Written by Katherine Malone-France, Historic Sites
Planting the first tree, from left: Sean Connaughton, Virginia Secretary of Transportation; Stephanie Meeks, National Trust president; Cate Magennis Wyatt, Journey Through Hallowed Ground founder and president; Michael O'Connor, Oatlands, Inc. board chairman; Col. Meg Roosma, West Point Alumni Glee Club and Andrea McGimsey, Oatlands executive director.
We are here today because we know there is healing power in re-planting after a bitter harvest. -- Rev. W. Morton Brown III
With that invocation, Oatlands, a Historic Site of the National Trust in Leesburg, Virginia, became home to the first of 620,000 trees -- one for every soldier who died during the Civil War -- to be planted along a transportation corridor stretching from Monticello to Gettysburg.
This effort, known as the Living Legacy Program, offered an opportunity for Oatlands, Inc., to combine its leadership in environmental sustainability with its continuing interpretation of a complex and compelling history. Eventually, 400 trees will be planted or dedicated at Oatlands, enhancing an already significant collection of historic trees. The trees will also be geo-tagged to allow smartphone users to learn the story of the soldier represented by each tree.
The Living Legacy Program is sponsored by The Journey Through Hallowed Ground (TJTHG), a non-profit, four-state partnership dedicated to preserving American heritage in a National Heritage Area extending from Gettysburg, PA through Maryland and Harpers Ferry, WV to Monticello in Albemarle County, VA.
At Oatlands, the trees planted last week added another dimension to a landscape already layered with the history of the 19th century. Established in 1798, the property became known as Oatlands in the early 19th century as its owner, George Carter, began to grow a variety of small grains on approximately 3,400 acres.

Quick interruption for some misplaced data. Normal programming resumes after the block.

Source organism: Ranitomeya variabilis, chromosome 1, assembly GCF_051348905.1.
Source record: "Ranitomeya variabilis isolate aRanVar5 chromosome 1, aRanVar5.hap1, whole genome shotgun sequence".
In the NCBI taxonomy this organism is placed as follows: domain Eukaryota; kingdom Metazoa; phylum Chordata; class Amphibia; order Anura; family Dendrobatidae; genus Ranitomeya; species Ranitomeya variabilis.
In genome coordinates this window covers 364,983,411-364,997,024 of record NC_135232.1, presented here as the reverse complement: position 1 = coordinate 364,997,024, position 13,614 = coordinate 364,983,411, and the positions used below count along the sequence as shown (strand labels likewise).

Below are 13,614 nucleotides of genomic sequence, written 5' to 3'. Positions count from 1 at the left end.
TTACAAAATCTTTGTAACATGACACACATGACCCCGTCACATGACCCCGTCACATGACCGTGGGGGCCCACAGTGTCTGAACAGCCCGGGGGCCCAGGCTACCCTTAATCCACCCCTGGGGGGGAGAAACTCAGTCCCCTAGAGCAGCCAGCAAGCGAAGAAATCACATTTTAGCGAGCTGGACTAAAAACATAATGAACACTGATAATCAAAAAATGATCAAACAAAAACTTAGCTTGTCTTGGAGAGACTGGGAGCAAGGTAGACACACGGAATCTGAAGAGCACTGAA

Operation of the plantation and the creation of its defining features -- including a mansion that blends the Federal and Greek Revival styles, beautiful terraced gardens, and the remarkable Carter Barn -- were dependent on the labor and talents of people who were enslaved on the property. As the Civil War approached, Oatlands was home to not only George Carter and his family, but also 128 enslaved men, women, and children, constituting the largest population of slaves held in Loudoun County at the time.
In his invocation at the Living Legacy dedication, the Reverend W. Morton Brown III reminded us that the Civil War continues to haunt our collective memory. We struggle to try to make sense of this conflict -- to forgive its horrors, celebrate its nobilities, and comprehend its enduring consequences.
The Historic Sites of the National Trust play an essential role in this effort by offering dynamic programming that seeks to tell a range of stories from the Civil War era. And we do so with the profound force of authenticity that exists only at consciously and carefully preserved historic places.
As Stephanie Meeks asserted in her remarks at Oatlands last week, the power of place is not confined to one moment but stretches across many moments, years, and even centuries to inspire us, to strengthen us, and perhaps even to heal us.
The first tree planted at Oatlands was dedicated to an unknown soldier.
In addition to last week’s event at Oatlands, the Historic Sites of the National Trust are commemorating the Civil War in a variety of ways during the conflict’s sesquicentennial anniversary:
- In October, Belle Grove participated in the re-enactment of the Battle of Cedar Creek by hosting re-enactors portraying life on the homefront and exhibitions of Civil War artifacts.
- The Museum of African American History in Boston has reached beyond the African Meeting House to offer readings of important abolitionist documents in historic homes around its Beacon Hill neighborhood where they were originally authored and read.
- In addition to having the Emancipation Proclamation on view in its Visitor Center, President Lincoln’s Cottage recently collaborated with the DC Native Community Round Dance Planning Committee to present A Weekend of Reflection and Remembrance in honor of the 150th anniversary of the 1862 U.S.-Dakota War, a conflict inexorably bound to the Civil War.
- At the Shadows-on-the-Teche in New Iberia, Louisiana, local students participating in the annual Civil War School Days experience life on the homefront for the women and children -- free and enslaved -- who lived on the property while Union troops were encamped there.
- In the Paths to Freedom program at Decatur House, elementary school students study the institution of urban slavery through the property’s architecture and portray individuals involved the political machinations surrounding the signing of the Emancipation Proclamation.
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